The journey from Kumasi to Koforidua took less than we had feared, from eleven in the morning to two-thirty in the afternoon with a jeep exchange along the way.
The one where Frank, the driver of the Ghana tourism authority GTA, had been driving us for a few days, started to generate metallic noises. To which no problem with the battery that caused its light on the dashboard to turn on for everything and nothing would be unrelated.
Accordingly, Frank enters the parking lot of a large cluster of roadside restaurants. He parks beside a jeep like ours, light gray instead of dark.
The two drivers advise passengers to go to the bathroom and buy whatever they want while they are transshipping their luggage. Over lunchtime, we don't make ourselves begged.
We ran our eyes over the profusion of snacks on offer. We bought chicken kebabs and fried yams, everything to take away. We didn't have time to waste. Furthermore, after nine days of our Ghanaian tour, mostly by road, the vehicle's atmosphere had long since ceased to concern us.
We were supposed to arrive at the entrance to some Boti waterfalls before four in the afternoon.
A detour to a bead necklace market dictated by tourism officials Kojo Bentum-Williams and Yoosi Quarm caused a delay that, much as he wished, Frank could not make up for.
The Delayed Visit to Boti Waterfalls
As we enter the park that delimited the waterfalls, a rather ill-tempered retinue of four elements welcomes us, including directors and guides: “We weren't counting on you anymore”, conveys a local director to Kojo, in a dry tone of malpractice disguised. "we close at four, it seems to me that they were informed in due time".
Kojo pulls on the diplomatic braid and solves the predicament as best he can.
Moments later, we were all descending the two hundred and fifty steps that led to the base of the waterfalls, down a slope subsumed in lush, drenched tropical vegetation.
At the bottom, we find a muddy lake, shaded by leafy trees. From this shadow, the Pawnpanw River rushed down from a half-concave cliff, already there in the shape of the two lower Boti waterfalls.
One of the guides who dictated the tradition of the region explains to us that the one on the right was male. The one on the left, female.
And that, during the rainy season, the two waterfalls joined in what the natives considered their mating season, graced by successive rainbows generated by the splashes released by the impact of water and the wind.
Boti Falls: From Lost in the Jungle to Refuge of Rest of the Father of the Ghanaian Nation
Today, a mere natural attraction frequented by Ghanaians during rest periods, the Boti hide a controversial history. For centuries, they remained hidden in the dense jungle of the area. That is how it was until a Catholic missionary gave them and started to use them as a place of rest and entertainment for his core group of guests.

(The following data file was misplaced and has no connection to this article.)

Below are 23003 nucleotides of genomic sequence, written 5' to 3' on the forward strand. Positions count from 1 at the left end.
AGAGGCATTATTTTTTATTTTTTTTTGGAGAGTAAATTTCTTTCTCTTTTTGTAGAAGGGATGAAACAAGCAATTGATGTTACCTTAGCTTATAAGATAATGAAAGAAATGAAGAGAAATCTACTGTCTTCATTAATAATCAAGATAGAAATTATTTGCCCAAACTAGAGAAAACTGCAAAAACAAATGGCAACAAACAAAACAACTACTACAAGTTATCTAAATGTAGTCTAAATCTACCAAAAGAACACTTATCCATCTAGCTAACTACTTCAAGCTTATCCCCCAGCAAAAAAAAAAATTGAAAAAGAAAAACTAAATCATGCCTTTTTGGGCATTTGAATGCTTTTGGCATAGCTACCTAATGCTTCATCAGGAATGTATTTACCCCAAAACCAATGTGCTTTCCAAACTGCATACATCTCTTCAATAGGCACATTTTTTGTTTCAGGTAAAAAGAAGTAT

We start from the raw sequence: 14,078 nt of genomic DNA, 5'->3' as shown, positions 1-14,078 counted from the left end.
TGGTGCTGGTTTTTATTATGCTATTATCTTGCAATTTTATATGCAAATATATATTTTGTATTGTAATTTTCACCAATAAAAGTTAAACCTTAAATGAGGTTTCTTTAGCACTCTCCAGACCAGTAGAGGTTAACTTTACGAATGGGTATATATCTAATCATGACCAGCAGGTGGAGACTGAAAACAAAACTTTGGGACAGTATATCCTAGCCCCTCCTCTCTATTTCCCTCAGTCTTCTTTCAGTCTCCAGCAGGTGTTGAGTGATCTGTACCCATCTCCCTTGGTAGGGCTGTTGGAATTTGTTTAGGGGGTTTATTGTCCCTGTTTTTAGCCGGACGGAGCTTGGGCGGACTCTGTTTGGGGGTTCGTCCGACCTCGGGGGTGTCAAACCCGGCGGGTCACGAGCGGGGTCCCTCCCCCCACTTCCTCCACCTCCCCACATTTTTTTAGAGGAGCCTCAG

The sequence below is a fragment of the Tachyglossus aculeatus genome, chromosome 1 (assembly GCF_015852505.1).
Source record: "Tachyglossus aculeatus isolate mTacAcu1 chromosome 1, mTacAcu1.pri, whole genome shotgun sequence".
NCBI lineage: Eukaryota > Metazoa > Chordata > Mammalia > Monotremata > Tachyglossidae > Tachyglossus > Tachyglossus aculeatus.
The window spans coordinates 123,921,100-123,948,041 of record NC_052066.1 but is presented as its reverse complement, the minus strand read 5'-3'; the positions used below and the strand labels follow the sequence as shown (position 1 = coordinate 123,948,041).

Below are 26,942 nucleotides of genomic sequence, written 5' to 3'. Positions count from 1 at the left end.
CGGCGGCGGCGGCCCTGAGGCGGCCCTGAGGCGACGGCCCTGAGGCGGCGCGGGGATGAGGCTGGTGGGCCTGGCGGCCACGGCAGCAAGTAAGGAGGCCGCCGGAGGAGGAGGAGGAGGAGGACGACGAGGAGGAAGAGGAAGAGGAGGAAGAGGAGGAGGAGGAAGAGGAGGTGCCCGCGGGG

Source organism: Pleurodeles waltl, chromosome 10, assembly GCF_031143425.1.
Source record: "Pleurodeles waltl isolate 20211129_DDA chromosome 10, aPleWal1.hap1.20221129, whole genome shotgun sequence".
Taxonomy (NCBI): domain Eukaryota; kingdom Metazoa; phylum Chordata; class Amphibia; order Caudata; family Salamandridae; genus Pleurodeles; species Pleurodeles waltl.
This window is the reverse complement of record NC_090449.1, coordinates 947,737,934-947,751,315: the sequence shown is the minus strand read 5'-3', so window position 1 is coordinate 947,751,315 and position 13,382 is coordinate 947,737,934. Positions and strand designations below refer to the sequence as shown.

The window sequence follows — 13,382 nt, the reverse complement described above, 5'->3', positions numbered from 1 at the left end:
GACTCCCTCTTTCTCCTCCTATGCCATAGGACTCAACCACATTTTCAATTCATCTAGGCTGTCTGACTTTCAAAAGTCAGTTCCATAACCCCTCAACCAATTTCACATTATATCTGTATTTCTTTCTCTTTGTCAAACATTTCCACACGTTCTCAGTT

However, the land on which they were situated belonged to the Akyems of Tafo, a tribal group in the area. When they claimed it, they realized that it had already been sold by another tribal chief, to a member of a third tribe. Typical of the Ghana complex, the dispute has not stopped getting complicated.
It required a judicial intervention that, against everyone's will, declared the waterfalls public domain.
By that time, the feud had already made the waterfalls famous. The first Ghanaian Prime Minister and President, Dr Kwame Nkrumah decided to visit them in 1961. The majesty of the natural setting so impressed him that Nkrumah commissioned the regional commissioner to erect a retreat house for him there.
In that flow of the river and the people, time had gone by more than it was supposed to. It was starting to get dark. And yet we are supposed to take a look at another natural peculiarity of the Yilo Krobo region, this one made only of rock, instead of rock and water.
Twilight and Drought Visit to a Mysterious One Umbrella Rock
A Umbrella Rock 2km away, by way of goats. With sunset imminent, Kojo and the entourage decide that we would go through it by jeep instead of on foot.
Once disembarked, in a bluish twilight atmosphere, we unveil a rock formation sculpted by erosion, inspired by a mushroom and that the popular imagination highlighted being able to shelter 12 to 15 of its own from the tropical rainforests at once.
Even without rain, despite the almost night, the entourage, already well expanded compared to the one told in Boti, indulges in endless photos and selfies, in a communal session that only the absolute darkness of that valley lost in the nothingness of Akpamu put an end to.
We set off towards Koforidua, the capital of these parts of the country, treated by its youth by K-Dua or KofCity.
An Amazing Night and Pass through Koforidua
No matter how informal the city was called, they direct us to a so-called Royal Hotel.
Due to the computer work we were late, we slept a mere five hours.
At 8:10 am, we woke up like zombies, decomposed by Kojo with whom, as a rule, we complained every morning, because he and Yoosi dictated the beginnings of the day to be much later than we wanted.
We left in two jeeps, up the mountain, at great speed, with the four blinkers on, honking and overtaking too dangerous, in a mini-caravan that only lacked sirens to take on a special operation.
The Embassy to the Tribal Chief of the Region that Never Found a Place
Despite the commotion, Yoosi explains the occurrence to us: “we are taking a detour. We're supposed to salute the tribal chief of this region and we're too late.